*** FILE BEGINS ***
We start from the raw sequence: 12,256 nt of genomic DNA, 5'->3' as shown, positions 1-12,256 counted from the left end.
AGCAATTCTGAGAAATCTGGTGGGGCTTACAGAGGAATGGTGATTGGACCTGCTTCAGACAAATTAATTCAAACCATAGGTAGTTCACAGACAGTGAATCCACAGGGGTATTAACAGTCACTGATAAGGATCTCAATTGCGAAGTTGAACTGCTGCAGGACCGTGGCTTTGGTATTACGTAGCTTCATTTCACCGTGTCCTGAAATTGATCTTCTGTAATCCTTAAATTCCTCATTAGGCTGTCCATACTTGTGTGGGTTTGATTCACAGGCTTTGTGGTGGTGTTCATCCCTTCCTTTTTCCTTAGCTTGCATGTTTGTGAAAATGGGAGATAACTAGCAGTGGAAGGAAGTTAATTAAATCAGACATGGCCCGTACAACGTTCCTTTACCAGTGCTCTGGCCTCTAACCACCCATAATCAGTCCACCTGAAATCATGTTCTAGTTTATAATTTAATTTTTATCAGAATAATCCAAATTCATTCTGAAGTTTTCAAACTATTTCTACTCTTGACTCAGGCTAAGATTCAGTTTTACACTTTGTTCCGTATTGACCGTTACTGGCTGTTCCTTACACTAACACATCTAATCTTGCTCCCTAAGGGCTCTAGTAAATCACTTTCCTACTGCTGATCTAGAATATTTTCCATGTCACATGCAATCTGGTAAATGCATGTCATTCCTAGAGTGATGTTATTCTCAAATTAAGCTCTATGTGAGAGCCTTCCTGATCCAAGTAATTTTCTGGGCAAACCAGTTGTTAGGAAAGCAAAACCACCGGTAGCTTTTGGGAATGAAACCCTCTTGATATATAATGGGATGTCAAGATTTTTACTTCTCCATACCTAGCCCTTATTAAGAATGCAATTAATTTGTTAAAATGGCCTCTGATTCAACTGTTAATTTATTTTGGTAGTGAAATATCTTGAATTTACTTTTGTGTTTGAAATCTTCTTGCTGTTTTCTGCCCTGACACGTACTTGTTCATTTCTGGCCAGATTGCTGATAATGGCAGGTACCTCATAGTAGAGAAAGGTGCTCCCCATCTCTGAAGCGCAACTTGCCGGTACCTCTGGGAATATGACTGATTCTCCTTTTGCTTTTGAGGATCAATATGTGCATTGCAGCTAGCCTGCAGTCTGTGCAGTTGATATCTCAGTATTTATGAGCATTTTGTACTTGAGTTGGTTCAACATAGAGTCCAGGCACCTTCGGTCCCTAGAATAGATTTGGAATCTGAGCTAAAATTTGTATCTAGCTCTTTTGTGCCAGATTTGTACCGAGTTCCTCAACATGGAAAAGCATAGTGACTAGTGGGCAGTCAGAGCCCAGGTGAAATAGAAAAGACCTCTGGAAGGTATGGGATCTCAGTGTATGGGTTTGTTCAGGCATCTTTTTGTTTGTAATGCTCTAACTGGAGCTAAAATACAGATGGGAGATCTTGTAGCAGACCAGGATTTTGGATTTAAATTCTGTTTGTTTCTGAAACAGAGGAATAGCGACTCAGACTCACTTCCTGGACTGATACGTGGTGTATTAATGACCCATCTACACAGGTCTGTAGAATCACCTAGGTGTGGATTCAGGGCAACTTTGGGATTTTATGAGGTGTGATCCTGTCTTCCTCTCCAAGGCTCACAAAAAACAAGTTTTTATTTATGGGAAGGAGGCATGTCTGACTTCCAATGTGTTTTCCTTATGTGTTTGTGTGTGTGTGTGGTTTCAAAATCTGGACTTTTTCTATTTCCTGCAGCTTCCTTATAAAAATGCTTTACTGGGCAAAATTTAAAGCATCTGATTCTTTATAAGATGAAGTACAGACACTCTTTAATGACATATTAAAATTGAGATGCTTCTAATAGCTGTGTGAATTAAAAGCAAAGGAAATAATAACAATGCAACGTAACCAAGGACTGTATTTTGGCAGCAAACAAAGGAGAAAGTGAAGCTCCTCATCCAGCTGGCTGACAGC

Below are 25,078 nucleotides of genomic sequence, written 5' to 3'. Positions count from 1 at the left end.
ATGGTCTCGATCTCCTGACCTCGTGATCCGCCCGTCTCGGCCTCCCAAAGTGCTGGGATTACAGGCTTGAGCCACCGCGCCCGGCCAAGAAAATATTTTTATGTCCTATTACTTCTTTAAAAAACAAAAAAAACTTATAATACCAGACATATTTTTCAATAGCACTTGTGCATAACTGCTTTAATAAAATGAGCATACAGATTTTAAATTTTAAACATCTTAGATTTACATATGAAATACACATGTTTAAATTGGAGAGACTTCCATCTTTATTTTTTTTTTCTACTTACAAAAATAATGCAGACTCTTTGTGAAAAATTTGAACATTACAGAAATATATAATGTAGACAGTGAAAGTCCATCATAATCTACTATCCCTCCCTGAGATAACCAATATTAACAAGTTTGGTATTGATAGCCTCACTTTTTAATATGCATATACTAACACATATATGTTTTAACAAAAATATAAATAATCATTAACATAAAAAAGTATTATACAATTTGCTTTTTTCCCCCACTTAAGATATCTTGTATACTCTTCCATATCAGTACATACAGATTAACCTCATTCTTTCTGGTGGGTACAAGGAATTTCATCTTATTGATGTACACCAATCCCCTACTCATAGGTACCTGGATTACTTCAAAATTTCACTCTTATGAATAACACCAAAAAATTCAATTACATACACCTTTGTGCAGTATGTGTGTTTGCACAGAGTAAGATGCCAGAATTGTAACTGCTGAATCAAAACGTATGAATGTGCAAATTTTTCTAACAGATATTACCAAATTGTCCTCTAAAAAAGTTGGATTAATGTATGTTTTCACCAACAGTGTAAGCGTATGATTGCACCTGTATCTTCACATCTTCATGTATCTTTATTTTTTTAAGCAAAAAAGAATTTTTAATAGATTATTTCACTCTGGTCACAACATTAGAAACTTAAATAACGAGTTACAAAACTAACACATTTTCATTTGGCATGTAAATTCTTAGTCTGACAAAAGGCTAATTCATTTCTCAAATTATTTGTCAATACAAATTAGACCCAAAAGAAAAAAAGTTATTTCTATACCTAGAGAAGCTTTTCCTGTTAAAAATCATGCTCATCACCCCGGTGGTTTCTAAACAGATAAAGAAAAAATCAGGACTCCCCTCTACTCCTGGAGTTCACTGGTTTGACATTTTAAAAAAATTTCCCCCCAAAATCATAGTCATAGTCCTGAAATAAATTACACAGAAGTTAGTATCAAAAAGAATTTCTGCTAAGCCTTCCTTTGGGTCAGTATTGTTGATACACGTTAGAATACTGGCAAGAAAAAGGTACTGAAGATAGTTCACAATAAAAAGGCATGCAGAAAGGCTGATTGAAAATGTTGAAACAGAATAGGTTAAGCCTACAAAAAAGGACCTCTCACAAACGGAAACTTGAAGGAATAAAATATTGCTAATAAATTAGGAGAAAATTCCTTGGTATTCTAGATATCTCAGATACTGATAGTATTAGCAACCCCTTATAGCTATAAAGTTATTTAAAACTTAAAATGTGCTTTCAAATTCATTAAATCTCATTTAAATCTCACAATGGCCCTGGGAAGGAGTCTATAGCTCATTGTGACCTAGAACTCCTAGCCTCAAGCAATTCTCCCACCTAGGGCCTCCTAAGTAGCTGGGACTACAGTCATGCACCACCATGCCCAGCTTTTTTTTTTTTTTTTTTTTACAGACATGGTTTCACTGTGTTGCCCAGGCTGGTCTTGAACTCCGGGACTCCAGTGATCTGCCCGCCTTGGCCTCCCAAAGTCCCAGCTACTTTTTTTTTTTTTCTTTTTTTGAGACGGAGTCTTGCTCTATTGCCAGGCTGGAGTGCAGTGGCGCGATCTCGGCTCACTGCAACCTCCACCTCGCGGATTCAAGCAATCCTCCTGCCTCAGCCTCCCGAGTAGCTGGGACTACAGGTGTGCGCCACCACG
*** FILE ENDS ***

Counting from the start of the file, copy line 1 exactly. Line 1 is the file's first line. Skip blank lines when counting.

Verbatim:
We start from the raw sequence: 12,256 nt of genomic DNA, 5'->3' as shown, positions 1-12,256 counted from the left end.